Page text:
EU member states agreed on 23 September to implement a quota system in which 120,000 refugees will be relocated from Greece and Italy to other countries across the EU. Esin Küçük writes that while there is a need to ensure a fair distribution of responsibility for refugees between member states, the interests of refugees should remain the most important concern. She argues that member states should reconsider the restrictions on secondary movements by asylum seekers within the EU, with individual countries compensated via a central fund for any inequalities that arise.
The arrival of a high number of Syrian refugees to the EU over recent months and the ordeals they have had to endure on their tough journey have exposed deficiencies in the EU asylum regime that have long been ignored. With the steady arrival of asylum seekers, the Dublin system of responsibility sharing is being challenged as never before. Refugees refuse to remain where they have entered the EU – as required by the Dublin Regulation – and instead head up north, with the hope of reaching a place offering the protection standards they deserve.
Informed by humanitarian concerns, and perhaps the demographic realities of an ageing society, Germany has suspended the enforcement of Dublin returns for Syrian refugees. Whatever the reasons, Germany’s open-door policy for refugees is commendable, as it has no doubt prevented many human tragedies.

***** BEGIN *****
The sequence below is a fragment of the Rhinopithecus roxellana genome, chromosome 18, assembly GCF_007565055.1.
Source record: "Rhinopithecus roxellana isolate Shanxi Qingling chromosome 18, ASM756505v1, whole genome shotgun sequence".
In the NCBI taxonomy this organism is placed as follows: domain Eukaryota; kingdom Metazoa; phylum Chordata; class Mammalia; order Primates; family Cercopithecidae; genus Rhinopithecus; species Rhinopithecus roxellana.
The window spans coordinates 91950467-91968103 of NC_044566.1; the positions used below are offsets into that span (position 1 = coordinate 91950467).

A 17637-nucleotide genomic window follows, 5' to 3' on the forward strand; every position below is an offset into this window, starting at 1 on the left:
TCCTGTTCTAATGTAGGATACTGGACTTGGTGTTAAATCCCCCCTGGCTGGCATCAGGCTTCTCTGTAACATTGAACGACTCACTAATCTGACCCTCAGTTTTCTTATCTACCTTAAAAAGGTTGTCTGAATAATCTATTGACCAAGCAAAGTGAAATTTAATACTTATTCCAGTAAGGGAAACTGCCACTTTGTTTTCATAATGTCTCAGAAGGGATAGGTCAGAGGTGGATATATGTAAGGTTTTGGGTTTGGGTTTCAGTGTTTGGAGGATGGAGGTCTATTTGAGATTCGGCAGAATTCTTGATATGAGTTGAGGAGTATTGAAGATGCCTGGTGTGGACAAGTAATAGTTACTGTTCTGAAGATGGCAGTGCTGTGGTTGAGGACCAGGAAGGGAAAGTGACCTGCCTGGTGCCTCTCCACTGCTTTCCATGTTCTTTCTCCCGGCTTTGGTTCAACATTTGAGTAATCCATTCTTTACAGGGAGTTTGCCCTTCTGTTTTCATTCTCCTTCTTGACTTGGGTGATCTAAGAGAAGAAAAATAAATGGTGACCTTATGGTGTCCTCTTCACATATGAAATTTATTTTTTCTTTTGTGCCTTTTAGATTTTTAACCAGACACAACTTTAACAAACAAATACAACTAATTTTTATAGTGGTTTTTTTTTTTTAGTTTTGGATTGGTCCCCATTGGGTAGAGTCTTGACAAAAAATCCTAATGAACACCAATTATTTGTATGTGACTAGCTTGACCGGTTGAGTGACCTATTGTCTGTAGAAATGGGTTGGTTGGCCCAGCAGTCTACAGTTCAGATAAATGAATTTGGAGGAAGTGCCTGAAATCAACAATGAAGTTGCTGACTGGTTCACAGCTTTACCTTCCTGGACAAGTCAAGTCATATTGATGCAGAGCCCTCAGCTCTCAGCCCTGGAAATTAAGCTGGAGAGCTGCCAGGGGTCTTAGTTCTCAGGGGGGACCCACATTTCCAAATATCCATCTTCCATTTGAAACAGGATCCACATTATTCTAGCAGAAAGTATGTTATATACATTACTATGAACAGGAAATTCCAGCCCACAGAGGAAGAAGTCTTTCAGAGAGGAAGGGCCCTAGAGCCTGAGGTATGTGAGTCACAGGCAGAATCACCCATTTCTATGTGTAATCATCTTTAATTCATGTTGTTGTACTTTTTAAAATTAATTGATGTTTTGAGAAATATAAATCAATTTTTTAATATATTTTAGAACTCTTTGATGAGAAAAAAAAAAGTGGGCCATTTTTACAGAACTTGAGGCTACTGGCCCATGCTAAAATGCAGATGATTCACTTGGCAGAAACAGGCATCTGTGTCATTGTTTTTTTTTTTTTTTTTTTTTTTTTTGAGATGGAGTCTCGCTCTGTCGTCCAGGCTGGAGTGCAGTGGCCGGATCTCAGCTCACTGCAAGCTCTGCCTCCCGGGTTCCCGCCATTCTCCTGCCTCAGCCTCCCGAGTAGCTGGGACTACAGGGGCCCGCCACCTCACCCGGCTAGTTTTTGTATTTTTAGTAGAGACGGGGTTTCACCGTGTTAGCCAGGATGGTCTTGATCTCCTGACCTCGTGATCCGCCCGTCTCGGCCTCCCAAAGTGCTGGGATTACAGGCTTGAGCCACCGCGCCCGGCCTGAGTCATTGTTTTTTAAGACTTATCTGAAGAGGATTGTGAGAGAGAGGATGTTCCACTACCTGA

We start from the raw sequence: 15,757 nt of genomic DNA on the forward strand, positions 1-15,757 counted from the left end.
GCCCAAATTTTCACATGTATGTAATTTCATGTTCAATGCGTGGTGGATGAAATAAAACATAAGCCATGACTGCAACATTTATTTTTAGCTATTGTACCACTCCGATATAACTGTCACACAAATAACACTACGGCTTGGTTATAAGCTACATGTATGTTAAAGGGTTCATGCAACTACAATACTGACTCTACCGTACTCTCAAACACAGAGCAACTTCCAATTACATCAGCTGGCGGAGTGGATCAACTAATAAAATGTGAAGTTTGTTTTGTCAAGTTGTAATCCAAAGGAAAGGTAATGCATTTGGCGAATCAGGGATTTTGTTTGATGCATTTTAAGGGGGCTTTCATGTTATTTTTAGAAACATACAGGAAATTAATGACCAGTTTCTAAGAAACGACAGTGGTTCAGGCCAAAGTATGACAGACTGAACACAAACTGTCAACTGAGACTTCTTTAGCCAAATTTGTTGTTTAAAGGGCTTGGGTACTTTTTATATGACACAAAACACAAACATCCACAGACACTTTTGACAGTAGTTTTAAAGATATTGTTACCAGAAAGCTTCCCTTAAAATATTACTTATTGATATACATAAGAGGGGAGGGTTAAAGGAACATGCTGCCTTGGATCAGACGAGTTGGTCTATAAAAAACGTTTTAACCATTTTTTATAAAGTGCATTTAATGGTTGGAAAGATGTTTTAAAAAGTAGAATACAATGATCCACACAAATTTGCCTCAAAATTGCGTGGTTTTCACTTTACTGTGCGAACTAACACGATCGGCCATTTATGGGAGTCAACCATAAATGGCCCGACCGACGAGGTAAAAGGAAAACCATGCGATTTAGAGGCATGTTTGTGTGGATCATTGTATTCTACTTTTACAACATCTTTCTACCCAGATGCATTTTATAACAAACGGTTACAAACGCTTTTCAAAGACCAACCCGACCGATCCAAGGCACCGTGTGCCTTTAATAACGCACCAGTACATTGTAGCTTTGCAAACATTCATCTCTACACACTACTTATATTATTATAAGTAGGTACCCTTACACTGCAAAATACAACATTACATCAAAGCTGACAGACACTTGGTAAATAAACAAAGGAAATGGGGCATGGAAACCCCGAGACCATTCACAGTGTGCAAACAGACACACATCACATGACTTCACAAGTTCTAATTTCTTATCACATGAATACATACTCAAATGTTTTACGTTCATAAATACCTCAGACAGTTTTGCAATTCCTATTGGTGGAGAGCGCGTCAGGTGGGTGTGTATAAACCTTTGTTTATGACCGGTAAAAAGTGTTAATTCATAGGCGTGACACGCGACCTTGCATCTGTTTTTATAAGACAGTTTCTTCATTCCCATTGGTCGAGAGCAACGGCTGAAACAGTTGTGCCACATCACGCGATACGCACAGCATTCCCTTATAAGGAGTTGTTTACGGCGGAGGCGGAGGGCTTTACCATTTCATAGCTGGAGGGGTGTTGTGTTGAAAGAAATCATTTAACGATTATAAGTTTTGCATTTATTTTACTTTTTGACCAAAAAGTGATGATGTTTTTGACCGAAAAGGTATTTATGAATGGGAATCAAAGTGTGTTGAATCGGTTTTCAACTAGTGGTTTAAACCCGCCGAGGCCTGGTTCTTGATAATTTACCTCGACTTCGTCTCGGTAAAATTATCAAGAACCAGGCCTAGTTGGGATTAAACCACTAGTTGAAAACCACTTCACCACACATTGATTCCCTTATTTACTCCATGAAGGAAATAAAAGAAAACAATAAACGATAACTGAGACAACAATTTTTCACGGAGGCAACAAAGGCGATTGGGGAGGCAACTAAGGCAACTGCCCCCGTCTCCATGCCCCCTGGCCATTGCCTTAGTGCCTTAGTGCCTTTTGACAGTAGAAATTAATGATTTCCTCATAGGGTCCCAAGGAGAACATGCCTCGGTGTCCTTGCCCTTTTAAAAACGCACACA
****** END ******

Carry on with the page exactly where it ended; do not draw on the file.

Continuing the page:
The initiative of Germany, however, does not seem to find an echo in the EU at large. Some Member States do not seem to be ready to give up the much-beloved country of first entry rule, which has been the gearwheel of shifting responsibility to easily accessible Member States. Rather than replacing the current failing system with an ethically sound responsibility-sharing mechanism that has the protection of refugees at its focus, the current tendency is to push for backup mechanisms to make the Dublin system work.
Hard mandatory quotas
On 22 September, the Council adopted a decision establishing an emergency relocation scheme that involves mandatory hard quotas. The plan envisages the relocation of 120,000 asylum seekers from Italy and Greece based on a mandatory distribution key determined by considering the economic strength, population density, unemployment rate and average number of past asylum applications of the Member States.
Together with the 40,000 asylum seekers who the Member States agreed to relocate from Greece and Italy with an earlier decision, the relocation of a total of 160,000 asylum seekers is envisaged. In return, the participating states are compensated from a fund financed from the EU budget. The second decision imposes mandatory quotas and expects all Member States to participate in proportion to their strength by accepting asylum seekers into their territories. Only in exceptional circumstances are Member States allowed to request the temporary suspension of relocation of up to 30 per cent of applicants allocated to it.